An Oregon woman who once wrote an essay titled How to Murder Your Husband has been convicted of … oh, yes, you guessed it: murdering her husband.
On Wednesday, a jury found Nancy Crampton Brophy, 71, guilty of second-degree murder in the 2018 shooting death of Daniel Brophy, 63.
Throughout her life, Ms. Brophy self-published several romance novels and multiple other works. In one of her online posts from 2011, she mused that a wife who kills her spouse must be “ruthless” and “very clever” because she is likely to become a prime suspect.
Per the New York Times, she considered various methods of murder, supposing that knives were too personal, poison was too traceable and hitmen were too untrustworthy. She wrote that guns were messy and required skill.
Despite the amusing and seemingly relevant posts, Circuit Judge Christopher Ramras ultimately excluded the essay from the trial.
The contentious court proceedings lasted seven weeks while the jury deliberated for just two days.
Daniel Brophy taught classes at the Oregon Culinary Institute in Portland and on the morning of June 2, 2018, students discovered his body on the floor of a kitchen. He had been shot twice.
Police never found the gun that killed him though Ms. Brophy both owned the same make and model of the gun used to kill her husband but was also seen on surveillance camera footage driving to and from the culinary institute.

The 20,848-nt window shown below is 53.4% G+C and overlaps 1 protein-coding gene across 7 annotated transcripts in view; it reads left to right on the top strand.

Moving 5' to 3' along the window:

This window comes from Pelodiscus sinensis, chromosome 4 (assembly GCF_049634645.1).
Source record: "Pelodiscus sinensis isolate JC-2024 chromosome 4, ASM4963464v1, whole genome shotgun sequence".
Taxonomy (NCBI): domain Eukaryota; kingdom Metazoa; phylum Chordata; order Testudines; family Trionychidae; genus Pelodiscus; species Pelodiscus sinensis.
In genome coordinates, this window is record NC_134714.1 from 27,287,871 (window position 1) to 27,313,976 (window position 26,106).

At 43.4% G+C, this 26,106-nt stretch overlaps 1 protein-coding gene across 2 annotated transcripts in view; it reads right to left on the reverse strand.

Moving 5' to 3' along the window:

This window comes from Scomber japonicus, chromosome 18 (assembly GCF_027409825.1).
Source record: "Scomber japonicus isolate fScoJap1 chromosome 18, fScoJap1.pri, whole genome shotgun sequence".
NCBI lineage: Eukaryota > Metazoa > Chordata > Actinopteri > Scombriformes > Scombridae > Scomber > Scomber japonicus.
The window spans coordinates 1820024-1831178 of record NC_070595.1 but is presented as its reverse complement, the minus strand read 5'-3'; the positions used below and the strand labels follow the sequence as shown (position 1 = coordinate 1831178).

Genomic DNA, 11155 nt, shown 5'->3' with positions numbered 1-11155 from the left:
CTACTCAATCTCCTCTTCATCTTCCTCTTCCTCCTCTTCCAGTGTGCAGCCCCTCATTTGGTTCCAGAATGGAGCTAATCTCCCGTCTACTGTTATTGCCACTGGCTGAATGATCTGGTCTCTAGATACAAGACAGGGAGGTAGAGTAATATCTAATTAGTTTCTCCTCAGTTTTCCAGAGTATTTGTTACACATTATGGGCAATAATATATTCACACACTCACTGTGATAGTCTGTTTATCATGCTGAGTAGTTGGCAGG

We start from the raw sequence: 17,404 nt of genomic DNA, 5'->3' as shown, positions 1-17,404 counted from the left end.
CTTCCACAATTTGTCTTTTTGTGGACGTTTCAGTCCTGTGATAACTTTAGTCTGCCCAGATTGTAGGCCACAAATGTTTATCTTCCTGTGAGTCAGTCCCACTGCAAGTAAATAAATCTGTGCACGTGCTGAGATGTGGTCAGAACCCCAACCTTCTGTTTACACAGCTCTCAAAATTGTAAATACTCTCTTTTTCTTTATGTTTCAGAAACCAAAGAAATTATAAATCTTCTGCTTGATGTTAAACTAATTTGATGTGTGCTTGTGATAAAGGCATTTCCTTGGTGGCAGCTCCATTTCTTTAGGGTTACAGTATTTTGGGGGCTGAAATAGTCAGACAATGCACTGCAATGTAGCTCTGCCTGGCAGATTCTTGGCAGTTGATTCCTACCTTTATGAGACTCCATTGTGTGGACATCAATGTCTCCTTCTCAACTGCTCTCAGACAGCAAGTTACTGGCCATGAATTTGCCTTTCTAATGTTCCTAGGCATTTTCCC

Prosecutors alleged that she had swapped out the barrel of the gun and then discarded it. They hypothesized that Ms. Brophy shot her husband at his workplace, where there would be no cameras or witnesses, then moved it and staged a scene to collect on his sizable life insurance policies.
In her testimony, Ms. Brophy said that their financial issues were fixed after cashing in against a retirement plan.
Deputy district attorney Shawn Overstreet did not buy the testimony, using money as his motive in the closing arguments.
“She had the plan in place,” he said. “She had the opportunity to carry out this murder. She was the only person who had the motive.”
The family said they were glad to finally be able to move forwad.
“We’ve all been waiting [four] years to start grieving this loss,” Nathaniel Stillwater, Dan’s son, told KOIN.com. “To finally have some closure has been very important and meaningful for our family so we can start to move on and always remember my father, but begin that process of trying to grieve.”
Ms. Brody is scheduled to be sentenced June 13. The conviction carries a penalty of life in prison.